They have "their" cake, they want to eat yours too now. It wouldn't be any different tomorrow with or without an "agreement".


I don't like the 1960 agreements either but the BBF they plan to serve us is far worst. We would be celebrating if we could get a unitary state and return to the 1960 agreements. But those agreements were problematic also. Hoping that we will fully correct not only the result of the invasion but also what happened before that is a pipe dream. It is like hoping to win the lotto jackpot twice.

And I agree with you that Turkey will always be Turkey. They will never be a friendly nice neighbor. What we should do is be as strong as we can. A BBF weakens us. It downgrades us to a community status and we will not have control of the central goverment. The marionettes of Turkey would get veto power in all our decisions.

But a two state 20-80% would make us stronger than we are today. The TCs will have their own separate territory and own separate EEZ in the north and we will have ours in the south. Turkey will no longer be able to hide behind the TCs because our country will have nothing to do with TCs anymore and TCs will have no claims on our territory or EEZ. It is a win for us, a win for the TCs and a big loss for Turkey. This is why Turkey will not allow the TCs to do such thing and they need a very strong leadership if this is ever going to have any chance of happening.
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Re: Ranking the alternative outcomes of the Cyprus Problem

Postby GreekIslandGirl » Sun Dec 27, 2015 10:14 pm

ioann wrote:
GreekIslandGirl wrote:
ioann wrote:
GreekIslandGirl wrote:
ioann wrote: The Kurds have no rights in Turkey but they can still create problems to the Turks.


Only a Turk would say such a thing.


Only a whore would use the avatar you are using.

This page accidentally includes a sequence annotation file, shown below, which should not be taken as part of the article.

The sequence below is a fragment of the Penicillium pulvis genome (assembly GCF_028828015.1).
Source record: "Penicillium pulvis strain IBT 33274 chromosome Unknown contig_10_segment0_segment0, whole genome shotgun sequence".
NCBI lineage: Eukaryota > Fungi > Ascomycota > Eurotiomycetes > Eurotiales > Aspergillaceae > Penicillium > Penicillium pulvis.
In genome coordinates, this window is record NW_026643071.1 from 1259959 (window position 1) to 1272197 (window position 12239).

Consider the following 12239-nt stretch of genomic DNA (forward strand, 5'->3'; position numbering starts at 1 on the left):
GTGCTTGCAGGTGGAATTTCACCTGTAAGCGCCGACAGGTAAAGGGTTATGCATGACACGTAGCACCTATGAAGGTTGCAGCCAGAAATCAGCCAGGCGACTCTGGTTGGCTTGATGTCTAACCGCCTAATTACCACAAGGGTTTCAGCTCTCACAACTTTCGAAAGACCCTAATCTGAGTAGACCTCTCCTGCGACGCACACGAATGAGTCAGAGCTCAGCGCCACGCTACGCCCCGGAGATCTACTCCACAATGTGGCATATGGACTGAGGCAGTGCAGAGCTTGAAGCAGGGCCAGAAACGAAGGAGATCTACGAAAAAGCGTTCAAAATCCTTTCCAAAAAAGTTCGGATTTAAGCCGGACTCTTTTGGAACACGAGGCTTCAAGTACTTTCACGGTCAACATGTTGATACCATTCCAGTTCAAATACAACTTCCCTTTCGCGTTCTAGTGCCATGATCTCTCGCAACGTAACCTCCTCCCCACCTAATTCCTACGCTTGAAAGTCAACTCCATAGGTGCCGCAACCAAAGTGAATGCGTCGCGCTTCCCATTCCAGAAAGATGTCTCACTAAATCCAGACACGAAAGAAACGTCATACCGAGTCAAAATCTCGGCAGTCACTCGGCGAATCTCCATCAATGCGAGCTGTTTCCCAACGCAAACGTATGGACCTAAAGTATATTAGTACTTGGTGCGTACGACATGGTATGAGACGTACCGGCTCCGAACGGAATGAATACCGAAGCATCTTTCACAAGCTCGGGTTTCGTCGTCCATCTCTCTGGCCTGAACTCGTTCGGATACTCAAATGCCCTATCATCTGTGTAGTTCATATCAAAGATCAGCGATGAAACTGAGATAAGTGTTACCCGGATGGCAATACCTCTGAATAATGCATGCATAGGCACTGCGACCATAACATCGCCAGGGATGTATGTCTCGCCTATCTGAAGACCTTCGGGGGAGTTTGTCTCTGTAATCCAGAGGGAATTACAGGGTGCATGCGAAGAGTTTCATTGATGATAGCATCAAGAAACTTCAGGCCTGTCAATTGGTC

I'll take it that you cannot defend your claim that Kurds have no rights in Turkey.


Are you trying to defend the Turks now?

The Kurds have no rights as a community in Turkey of the kind that TCs demand for themselves.

Even if we somehow manage the ultimate victory and liberate Cyprus then the TCs would be demanding a return to the 1960 agreements which legally is their right.

Therefore instead of holding back for the highly unlikely ultimate victory I say that a two state 80-20% would be a nearly as good solution because in that case all Turks will be concentrated in that 20% and we will not have to deal with them. Let me tell you that Turkey would hate this arrangement because Turkey wants to take control of the whole Cyprus and such an agreement would finish off any claims they can have to the rest of Cyprus and to our EEZ.




Why can't you justify what you stated about the Kurds having no rights in Turkey?

You do realise the Kurds have MORE rights to eastern Turkey than any TC has to even 0.00000001% of Cyprus don't you?

(Changing the subject by jumping onto the 1960 agreement doesn't fool me. Nor does the fact any time soon, erolz66 will jump in to divert attention away from ioann's failings. :wink: )
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Re: Ranking the alternative outcomes of the Cyprus Problem

Postby tsukoui » Sun Dec 27, 2015 10:37 pm

What are our options for achieving option one?

1. Military action alone. 2. Military action with the aid of one or more foreign powers. 3. Military action by disgruntled TCs seeking to be part of the RoC again. 4. Peaceful assimilation converting TCs into Cypriots or even "Greeks".

Of these options only 4 is realistically possible yet we seem to be doing abysmally at it. Do not underestimate the power of assimilation. Look at Puerto Rico and the U.S. or Barack Obama and Condoleezza Rice (to risk a racial analogy). Look at how Islam rose. Look at how Alexander rose. Assimilation, if done correctly is extremely powerful and our best chance of reclaiming our homeland. This is where we should be focusing our energy.
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Re: Ranking the alternative outcomes of the Cyprus Problem

Postby ioann » Sun Dec 27, 2015 10:51 pm

GreekIslandGirl wrote:Why can't you justify what you stated about the Kurds having no rights in Turkey?

You do realise the Kurds have MORE rights to eastern Turkey than any TC has to even 0.00000001% of Cyprus don't you?

(Changing the subject by jumping onto the 1960 agreement doesn't fool me. Nor does the fact any time soon, erolz66 will jump in to divert attention away from ioann's failings. :wink: )